|2||*||Microwave Filters, Impedance Matching Networks, and Coupling Structures; G. Matthaei, L. Young; E.M.T. Jones Artech House, Inc., Dedham, Mass., 1964; pp. 789 792.|
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|Citing Patent||Filing date||Publication date||Applicant||Title|
|US5105171 *||Apr 29, 1991||Apr 14, 1992||Hughes Aircraft Company||Coplanar waveguide directional coupler and flip-clip microwave monolithic integrated circuit assembly incorporating the coupler|
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|US6414573 *||Feb 16, 2000||Jul 2, 2002||Hughes Electronics Corp.||Stripline signal distribution system for extremely high frequency signals|
|US6573806 *||May 17, 2000||Jun 3, 2003||Ims Connector Systems Gmbh||Method for adjusting the coupling factor of a strip line directional coupler and a strip line directional coupler|
|US6822532||Jul 29, 2002||Nov 23, 2004||Sage Laboratories, Inc.||Suspended-stripline hybrid coupler|
|US7075387 *||Dec 4, 2001||Jul 11, 2006||Telefonaktiebolaget Lm Ericsson (Publ)||Directional coupler, antenna interface unit and radio base station having an antenna interface unit|
|US7151421 *||Jul 1, 2003||Dec 19, 2006||Matsushita Electric Industrial Co., Ltd.||Coupler|
|US7821354||Apr 23, 2007||Oct 26, 2010||Powerwave Comtek Oy||Directional coupler|
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|US9214899||Jun 7, 2011||Dec 15, 2015||Telefonaktiebolaget L M Ericsson (Publ)||Power amplifier assembly comprising suspended strip lines|
|US20040017267 *||Jul 29, 2002||Jan 29, 2004||Sage Laboratories, Inc.||Suspended-stripline hybrid coupler|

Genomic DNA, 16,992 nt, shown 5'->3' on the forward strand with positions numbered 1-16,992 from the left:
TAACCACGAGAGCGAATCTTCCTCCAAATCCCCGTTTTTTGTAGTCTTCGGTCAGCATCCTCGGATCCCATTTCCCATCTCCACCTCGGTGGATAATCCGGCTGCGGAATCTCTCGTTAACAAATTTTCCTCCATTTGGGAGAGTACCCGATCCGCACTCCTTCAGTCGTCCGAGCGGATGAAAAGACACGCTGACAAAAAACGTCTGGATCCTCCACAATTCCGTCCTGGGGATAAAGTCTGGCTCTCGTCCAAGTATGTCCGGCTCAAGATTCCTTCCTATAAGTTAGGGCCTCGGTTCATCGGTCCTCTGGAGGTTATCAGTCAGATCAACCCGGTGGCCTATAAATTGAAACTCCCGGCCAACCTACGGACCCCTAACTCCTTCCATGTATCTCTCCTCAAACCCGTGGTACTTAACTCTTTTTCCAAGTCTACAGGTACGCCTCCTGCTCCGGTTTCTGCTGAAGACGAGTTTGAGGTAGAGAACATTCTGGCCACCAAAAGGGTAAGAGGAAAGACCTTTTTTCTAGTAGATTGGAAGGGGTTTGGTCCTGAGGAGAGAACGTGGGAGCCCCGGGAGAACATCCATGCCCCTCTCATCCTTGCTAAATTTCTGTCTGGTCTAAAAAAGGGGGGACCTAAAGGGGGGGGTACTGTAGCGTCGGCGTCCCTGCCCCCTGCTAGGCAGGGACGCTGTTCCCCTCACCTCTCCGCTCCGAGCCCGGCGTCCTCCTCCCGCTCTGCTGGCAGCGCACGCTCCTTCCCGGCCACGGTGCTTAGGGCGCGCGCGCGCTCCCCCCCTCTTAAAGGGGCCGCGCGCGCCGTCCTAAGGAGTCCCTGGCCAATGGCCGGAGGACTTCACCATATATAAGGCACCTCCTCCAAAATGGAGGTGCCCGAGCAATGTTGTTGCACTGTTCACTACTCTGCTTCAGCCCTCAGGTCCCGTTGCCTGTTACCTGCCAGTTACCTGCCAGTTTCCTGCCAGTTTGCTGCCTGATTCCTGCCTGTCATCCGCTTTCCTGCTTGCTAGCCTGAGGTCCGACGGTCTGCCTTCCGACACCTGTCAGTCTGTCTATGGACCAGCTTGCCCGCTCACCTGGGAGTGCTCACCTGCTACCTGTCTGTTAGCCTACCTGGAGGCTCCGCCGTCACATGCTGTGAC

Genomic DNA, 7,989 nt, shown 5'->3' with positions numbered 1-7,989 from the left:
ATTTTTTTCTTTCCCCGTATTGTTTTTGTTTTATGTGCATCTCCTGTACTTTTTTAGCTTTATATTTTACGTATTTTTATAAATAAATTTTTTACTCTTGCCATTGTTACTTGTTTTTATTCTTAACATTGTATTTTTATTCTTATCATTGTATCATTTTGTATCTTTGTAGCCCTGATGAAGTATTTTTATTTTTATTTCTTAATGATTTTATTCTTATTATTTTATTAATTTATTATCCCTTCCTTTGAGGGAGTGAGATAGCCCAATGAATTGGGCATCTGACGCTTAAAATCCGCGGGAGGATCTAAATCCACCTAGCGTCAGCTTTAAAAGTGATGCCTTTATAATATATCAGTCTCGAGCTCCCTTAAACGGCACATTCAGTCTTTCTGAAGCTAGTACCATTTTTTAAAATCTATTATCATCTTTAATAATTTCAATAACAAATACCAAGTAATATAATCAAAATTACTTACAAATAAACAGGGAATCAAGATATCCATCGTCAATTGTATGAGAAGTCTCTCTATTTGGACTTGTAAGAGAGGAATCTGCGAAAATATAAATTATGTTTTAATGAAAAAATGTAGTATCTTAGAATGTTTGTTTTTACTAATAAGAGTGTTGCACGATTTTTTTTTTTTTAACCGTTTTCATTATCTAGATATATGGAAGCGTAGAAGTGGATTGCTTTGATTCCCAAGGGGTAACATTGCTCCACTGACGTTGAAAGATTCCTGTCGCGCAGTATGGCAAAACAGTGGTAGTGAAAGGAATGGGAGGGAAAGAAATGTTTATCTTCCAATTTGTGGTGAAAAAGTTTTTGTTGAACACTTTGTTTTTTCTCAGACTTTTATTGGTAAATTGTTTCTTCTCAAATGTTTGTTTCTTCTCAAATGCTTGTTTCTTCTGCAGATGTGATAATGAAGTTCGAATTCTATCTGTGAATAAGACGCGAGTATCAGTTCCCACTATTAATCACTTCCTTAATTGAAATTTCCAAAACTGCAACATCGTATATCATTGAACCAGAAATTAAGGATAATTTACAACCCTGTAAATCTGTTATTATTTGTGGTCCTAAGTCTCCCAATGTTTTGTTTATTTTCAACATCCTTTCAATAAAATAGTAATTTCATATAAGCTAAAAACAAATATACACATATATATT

|US20040041657 *||Dec 4, 2001||Mar 4, 2004||Peter Paakkonen||Directional coupler, antenna interface unit and radio base station having an antenna interface unit|
|US20050140463 *||Jul 1, 2003||Jun 30, 2005||Minehiro Shinabe||Coupler|
|US20070197169 *||Apr 18, 2006||Aug 23, 2007||Viss Marlin E||Systems and methods for transmitter and channel characterization|
|US20090146758 *||Apr 23, 2007||Jun 11, 2009||Erkki Niiranen||Directional coupler|
|US20110291770 *||May 28, 2010||Dec 1, 2011||Terry Cisco||Microwave directional coupler|
|US20150102870 *||Dec 15, 2014||Apr 16, 2015||Huawei Technologies Co., Ltd.||Directional coupler arrangement and method|
|WO2007132061A1 *||Apr 23, 2007||Nov 22, 2007||Powerwave Comtek Oy||Directional coupler|
|WO2012169944A1 *||Jun 7, 2011||Dec 13, 2012||Telefonaktiebolaget L M Ericsson (Publ)||Power amplifier assembly comprising suspended strip lines|
|U.S. Classification||333/116, 333/238|
|Jan 12, 1990||AS||Assignment|
Owner name: RAYTHEON COMPANY, A CORP. OF DE, MASSACHUSETTS
Free format text: ASSIGNMENT OF ASSIGNORS INTEREST.;ASSIGNORS:LANTAGNE, JOHN A.;JOHNSON, EDWARD G.;VIROSTKO, MICHAEL J.;REEL/FRAME:005223/0637
Effective date: 19900103